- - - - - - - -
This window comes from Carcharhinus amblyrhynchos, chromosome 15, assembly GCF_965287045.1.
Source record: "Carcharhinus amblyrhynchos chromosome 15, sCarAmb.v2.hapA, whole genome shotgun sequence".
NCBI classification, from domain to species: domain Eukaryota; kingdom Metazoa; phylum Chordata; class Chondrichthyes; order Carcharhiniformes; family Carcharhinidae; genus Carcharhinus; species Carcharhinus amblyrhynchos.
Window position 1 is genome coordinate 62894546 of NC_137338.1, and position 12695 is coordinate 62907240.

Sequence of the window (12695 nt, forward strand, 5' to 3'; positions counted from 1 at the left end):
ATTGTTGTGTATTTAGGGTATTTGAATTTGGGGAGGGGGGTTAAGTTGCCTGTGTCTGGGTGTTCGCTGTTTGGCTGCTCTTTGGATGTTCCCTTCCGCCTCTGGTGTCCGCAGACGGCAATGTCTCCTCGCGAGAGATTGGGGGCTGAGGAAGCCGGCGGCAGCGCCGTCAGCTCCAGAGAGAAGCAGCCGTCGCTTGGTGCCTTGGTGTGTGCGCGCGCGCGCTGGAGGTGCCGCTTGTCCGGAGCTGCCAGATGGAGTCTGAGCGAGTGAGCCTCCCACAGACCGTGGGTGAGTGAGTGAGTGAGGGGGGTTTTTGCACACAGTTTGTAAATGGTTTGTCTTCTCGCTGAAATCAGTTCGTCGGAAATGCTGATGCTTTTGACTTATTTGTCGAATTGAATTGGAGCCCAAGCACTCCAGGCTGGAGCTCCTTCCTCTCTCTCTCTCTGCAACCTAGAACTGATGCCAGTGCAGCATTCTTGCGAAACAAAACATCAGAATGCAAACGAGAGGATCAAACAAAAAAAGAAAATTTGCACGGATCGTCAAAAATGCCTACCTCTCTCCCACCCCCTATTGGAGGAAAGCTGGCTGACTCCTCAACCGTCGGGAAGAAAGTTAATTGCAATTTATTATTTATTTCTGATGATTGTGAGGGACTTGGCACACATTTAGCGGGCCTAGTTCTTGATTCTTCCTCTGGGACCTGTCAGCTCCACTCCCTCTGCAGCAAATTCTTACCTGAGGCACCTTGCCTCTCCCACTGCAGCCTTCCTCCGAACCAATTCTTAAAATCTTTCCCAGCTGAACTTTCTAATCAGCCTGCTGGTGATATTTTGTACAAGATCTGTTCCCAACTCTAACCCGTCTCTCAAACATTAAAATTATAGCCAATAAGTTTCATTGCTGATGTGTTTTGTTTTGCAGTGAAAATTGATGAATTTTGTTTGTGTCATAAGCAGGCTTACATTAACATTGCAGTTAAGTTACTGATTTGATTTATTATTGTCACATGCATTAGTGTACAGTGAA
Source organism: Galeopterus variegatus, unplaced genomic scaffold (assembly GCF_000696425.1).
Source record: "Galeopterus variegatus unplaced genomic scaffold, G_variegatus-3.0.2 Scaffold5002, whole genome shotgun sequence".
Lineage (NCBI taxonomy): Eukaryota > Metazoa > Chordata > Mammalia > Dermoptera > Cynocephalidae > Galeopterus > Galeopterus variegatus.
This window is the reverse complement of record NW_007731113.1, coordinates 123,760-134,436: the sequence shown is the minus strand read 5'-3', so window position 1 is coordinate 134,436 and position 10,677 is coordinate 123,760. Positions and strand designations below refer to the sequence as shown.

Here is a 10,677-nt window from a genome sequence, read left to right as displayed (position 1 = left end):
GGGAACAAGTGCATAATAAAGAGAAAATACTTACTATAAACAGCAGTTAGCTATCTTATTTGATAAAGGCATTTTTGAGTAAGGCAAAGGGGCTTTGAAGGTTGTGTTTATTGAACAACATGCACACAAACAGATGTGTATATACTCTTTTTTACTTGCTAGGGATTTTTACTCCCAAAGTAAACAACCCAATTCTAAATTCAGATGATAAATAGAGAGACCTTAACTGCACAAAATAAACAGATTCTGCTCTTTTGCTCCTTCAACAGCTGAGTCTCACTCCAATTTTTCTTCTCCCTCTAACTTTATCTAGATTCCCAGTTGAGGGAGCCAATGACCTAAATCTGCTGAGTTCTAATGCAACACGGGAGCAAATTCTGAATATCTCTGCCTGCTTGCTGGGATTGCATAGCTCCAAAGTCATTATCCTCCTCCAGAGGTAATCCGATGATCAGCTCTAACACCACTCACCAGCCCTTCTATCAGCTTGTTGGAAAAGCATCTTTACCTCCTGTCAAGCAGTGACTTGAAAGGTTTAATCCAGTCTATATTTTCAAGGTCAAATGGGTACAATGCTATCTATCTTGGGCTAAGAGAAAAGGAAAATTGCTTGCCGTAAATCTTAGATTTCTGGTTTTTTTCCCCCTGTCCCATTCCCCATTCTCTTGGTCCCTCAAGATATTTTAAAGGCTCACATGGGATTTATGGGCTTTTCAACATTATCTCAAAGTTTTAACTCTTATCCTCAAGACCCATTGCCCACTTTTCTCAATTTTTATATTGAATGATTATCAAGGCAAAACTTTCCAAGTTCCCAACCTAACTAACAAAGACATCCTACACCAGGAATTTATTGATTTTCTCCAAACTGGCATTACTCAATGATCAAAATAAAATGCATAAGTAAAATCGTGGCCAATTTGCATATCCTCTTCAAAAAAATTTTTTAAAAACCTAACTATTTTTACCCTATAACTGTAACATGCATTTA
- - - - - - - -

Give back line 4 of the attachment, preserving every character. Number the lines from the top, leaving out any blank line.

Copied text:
Window position 1 is genome coordinate 62894546 of NC_137338.1, and position 12695 is coordinate 62907240.